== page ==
66

Binocularity

First site of binocular cells
Note: these cells have two receptive fields!

67

Ocular dominance

slightly stronger responses to one eye
Example: pattern, looks like a fingerprint
Black stripes: right-eye dominant
White stripes: left-eye dominant

68

Where does the signal go from V1?

Dorsal stream goes towards parietal (M pathway)
Ventral stream goes towards temporal (P pathway)

69

Spatial vision

ability to visually detect spatial patterns
example: seashells at multiple scales, zooming out looks like mona lisa

70

How good is our vision at different scales?

Relation of RF size?
Large RF's -> coarse scale
Small RF's -> fine scale

71

Multi-channel model

Campbell & Robson (1968)
The visual system analyzes information through multiple channels
Each channel is responsible for a particular spatial scale

72

Fourier's theorem

A mathematical procedure by which any signal can be separated into component sine waves at different frequencies. Combining these sine waves will reproduce the original signal.

73

Fechner’s law

A principle describing the relationship between stimulus and resulting sensation that says the magnitude of subjective sensation increases proportionally to the logarithm of the stimulus intensity.

74

spatial frequency

The number of cycles of a grating (e.g., dark and bright bars) per unit of visual angle (usually specified in cycles per degree).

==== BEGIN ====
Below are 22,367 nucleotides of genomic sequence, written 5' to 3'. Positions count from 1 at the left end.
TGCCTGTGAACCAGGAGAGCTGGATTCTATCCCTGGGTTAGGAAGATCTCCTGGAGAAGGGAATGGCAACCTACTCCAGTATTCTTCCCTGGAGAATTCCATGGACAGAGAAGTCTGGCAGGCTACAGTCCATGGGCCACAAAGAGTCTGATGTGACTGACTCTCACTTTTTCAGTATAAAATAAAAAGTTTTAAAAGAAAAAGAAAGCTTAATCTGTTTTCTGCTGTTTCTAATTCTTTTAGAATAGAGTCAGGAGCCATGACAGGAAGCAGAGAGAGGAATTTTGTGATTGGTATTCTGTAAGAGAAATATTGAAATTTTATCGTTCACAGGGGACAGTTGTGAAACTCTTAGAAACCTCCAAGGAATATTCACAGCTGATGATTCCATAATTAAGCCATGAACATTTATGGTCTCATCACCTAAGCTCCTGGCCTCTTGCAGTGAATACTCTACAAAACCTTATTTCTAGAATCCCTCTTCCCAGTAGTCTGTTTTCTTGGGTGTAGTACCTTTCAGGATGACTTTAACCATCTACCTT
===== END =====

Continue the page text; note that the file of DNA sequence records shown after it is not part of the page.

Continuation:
75

Why use sine gratings?

1. Spatial frequency
How many cycles per unit distance?
2. Amplitude / contrast
low: dim, gets darker as you go from low to high
3. Orientation
0, +45, -45, 90
4. Phase
Position relative to a fixed landmark

76

Contrast-sensitivity function (CSF)

A function describing how the sensitivity to contrast (defined as the reciprocal of the contrast threshold) depends on the spatial frequency (size) of the stimulus.

77

Contrast threshold

Minimum amount of contrast (on a sine grating) that is visible
How low can you go?

78

Measuring the CSF

Pick a frequency f.
Measure contrast threshold for f.
Sensitivity = 1/threshold
repeat for different frequencies
CSF charts = x = spatial frequency, y=contrast sensitivity
CSF= window of visibility

79

Selective adaptation experiment

1. Measure an observer's CSF
2. Adapt the observer to a high-contrast grating with some frequency f
3. Measure the CSF again
4. compare pre- and post-adaptation CSFs.

80

Adaptation

decrease in the strength of a neuron's response after prolonged firing

81

Selective adaptation

Only those neurons sensitive to the adapting frequency get fatigued
Different channels respond to different frequency ranges

82

Compare vision across different conditions:

Scotopic (low), Mesopic (medium), Photopic (high)

83

Perception

Our link and access to our world
Construction of our reality
sense of 3D space/distance
sounds/voices
tactile sensations
Perception informs an organism about: what is in its environment and where it is
Evolutionary significant actions: flee from predators, hunt/gather food, find mates, navigate